Humble James has enjoyed Duquesne experience

Pittsburgh, PA — When Duquesne men’s basketball senior forward Eric James went down with a knee injury during the team’s non-conference loss to Robert Morris earlier this season, only one thought crossed his mind.

“It was tough because I was frustrated, especially after seeing Jeremiah (Jones) get injured his senior year, and I was just hoping it wasn’t the same injury,” he said.

James ended up being able to walk on it and built himself back up to a regular role on Duquesne’s bench.

Saturday, James will be one of four seniors to be honored during the team’s senior day against Davidson.

“Eric James is the (senior) I am probably most proud of because he hasn’t gotten the gratification of playing, but his attitude has been phenomenal,” Duquesne coach Keith Dambrot said.

Dambrot’s reason for singling James out also may come from how he has balanced out the peaks and valleys to become a team player and an example others can look to in that respect.

“It’s honestly been tough but it’s been fun learning from the experience and building relationships with everybody,” James said. “I just can’t believe it went that fast. It was still a good learning experience.”

Coming to Duquesne & Breakthrough

When then Duquesne coach Jim Ferry and his staff set out to recruit James, they saw a forward with athleticism that played hard. James in turn saw a faster-paced, playground style offense which suited how he was accustomed to play and it was a match that worked for both sides.

James stated the first few weeks were rough but the transition was easier due to the offensive pace.

In his freshman season, James played in 24 games, scoring 4.6 points per game shooting 40.7% from the field.

For as long as he can remember, James has always had a hitch in his shot, working on it to the point that he became comfortable. There are some Duquesne fans who have compared his shot style to that of Los Angeles Lakers guard Lonzo Ball, who also has a hitch in his shot, though the latter has experienced some streaky tendencies.

The comparison is one which gave James a pretty good laugh.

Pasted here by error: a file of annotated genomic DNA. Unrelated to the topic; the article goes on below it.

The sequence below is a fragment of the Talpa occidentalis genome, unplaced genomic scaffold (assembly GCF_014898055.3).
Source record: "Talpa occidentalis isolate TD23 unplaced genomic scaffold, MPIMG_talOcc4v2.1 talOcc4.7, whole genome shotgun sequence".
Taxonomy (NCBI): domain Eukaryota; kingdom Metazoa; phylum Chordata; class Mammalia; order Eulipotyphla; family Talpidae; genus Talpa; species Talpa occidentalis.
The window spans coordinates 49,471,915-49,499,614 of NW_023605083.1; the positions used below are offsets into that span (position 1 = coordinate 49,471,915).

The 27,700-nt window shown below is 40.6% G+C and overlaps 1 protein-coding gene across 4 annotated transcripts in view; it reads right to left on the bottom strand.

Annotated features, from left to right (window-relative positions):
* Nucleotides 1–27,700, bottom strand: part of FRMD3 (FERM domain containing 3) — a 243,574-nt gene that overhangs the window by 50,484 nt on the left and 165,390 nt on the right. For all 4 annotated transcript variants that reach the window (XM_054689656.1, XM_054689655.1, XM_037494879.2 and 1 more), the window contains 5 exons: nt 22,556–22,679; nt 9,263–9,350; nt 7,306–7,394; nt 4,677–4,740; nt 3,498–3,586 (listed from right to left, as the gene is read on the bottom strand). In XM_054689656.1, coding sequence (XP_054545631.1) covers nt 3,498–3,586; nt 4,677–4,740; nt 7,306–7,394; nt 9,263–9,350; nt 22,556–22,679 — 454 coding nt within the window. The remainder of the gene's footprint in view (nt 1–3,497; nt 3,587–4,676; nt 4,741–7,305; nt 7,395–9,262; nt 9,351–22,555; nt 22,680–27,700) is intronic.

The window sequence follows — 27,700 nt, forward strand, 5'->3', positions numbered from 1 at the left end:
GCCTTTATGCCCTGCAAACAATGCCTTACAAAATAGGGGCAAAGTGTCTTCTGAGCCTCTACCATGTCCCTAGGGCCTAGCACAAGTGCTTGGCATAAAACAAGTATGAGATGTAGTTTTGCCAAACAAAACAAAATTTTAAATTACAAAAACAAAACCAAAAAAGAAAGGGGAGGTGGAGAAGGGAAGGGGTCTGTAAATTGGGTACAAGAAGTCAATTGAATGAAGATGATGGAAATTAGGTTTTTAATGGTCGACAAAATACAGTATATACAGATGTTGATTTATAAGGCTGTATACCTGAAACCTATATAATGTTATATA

“No, I don’t think my shot is as bad as Lonzo,” he said.

During his sophomore season, James was asked to step up after Jeremiah Jones was lost for the season. James saw an increase in minutes and started 22 of the 34 games he appeared in.

James posted career-high averages of 9.1 points per game and a 47.4% clip from the field.

Learning lessons

James came into his junior season was confidence after proving himself to be an important piece to Duquesne’s puzzle last season.

Unfortunately for James, he was unable to match his sophomore output.

“I came in ready, I had the experience  from sophomore year,” he said. “I thought I was going to be ready to produce, I just didn’t.”

During his junior season, James saw the court in 22 games, playing 9.3 minutes on average, a sharp decrease from 25.6 minutes per game in his sophomore season.

Additionally, James shot 30.8% from the field, which to date remains a career low.

“I would say it was a little pressure and opportunity,” said James. “I didn’t have as much of a chance to show that I should play more minutes.”

Despite some tough times when he did see action, the year proved to be a valuable one in a different respect.

“It just taught me to keep fighting because you’re always going to go through something hard,” James said. “You just have to keep grinding and try to get through it. I try not to be selfish and kept rooting for the team. In the end I still wanted the team to be successful. I was just there to help the team no matter what I was asked to do.”

Duquesne has not experienced the joys which come with winning as much for decades, which includes James’s time on the team, but it was this idea of just grinning and bearing through these tough times that allowed him to push through.

This season is Dambrot’s first with the team, and from day one, the two have clearly formed a positive, respectful relationship.

“He’s always there for you and encourages you to keep grinding and working on your game,” said James. “He keeps pushing me and telling me not to give up. (His respect) means a lot because he’s a good guy and has worked with a lot of different people. He tells me not to change. He likes my character.”

Dambrot does not believe his team has peaked, but the team’s most recent losing streak, which is currently at a season-high five games, something which makes him feel for the seniors, James included, whom had experienced some winning, only to be brought down a bit by this skid.

Despite the team’s recent skid, James is just as optimistic as everyone else that Dambrot will win at Duquesne.

“I can tell that his system is going to help Duquesne in the long run, not even in the long run it helped us this year and it will help next year.” he said.

Duquesne fans can and will look at James’s four years but ultimately the already humble James has grown as a person for years to come and that can be viewed as what is most important as he prepares to take the next steps in life.

“It just taught me to keep fighting because you’re always going to go through something hard,: James said. “You just have to keep grinding and try to get through it.”

As far as advise to future Duquesne men’s basketball players goes, not many are more qualified to give tips than James who has been through just about every emotion while wearing a Dukes uniform.

“There always will be ups and downs, just keep grinding because in the end it will help you,” he said.

Photo credit: Duquesne Athletics

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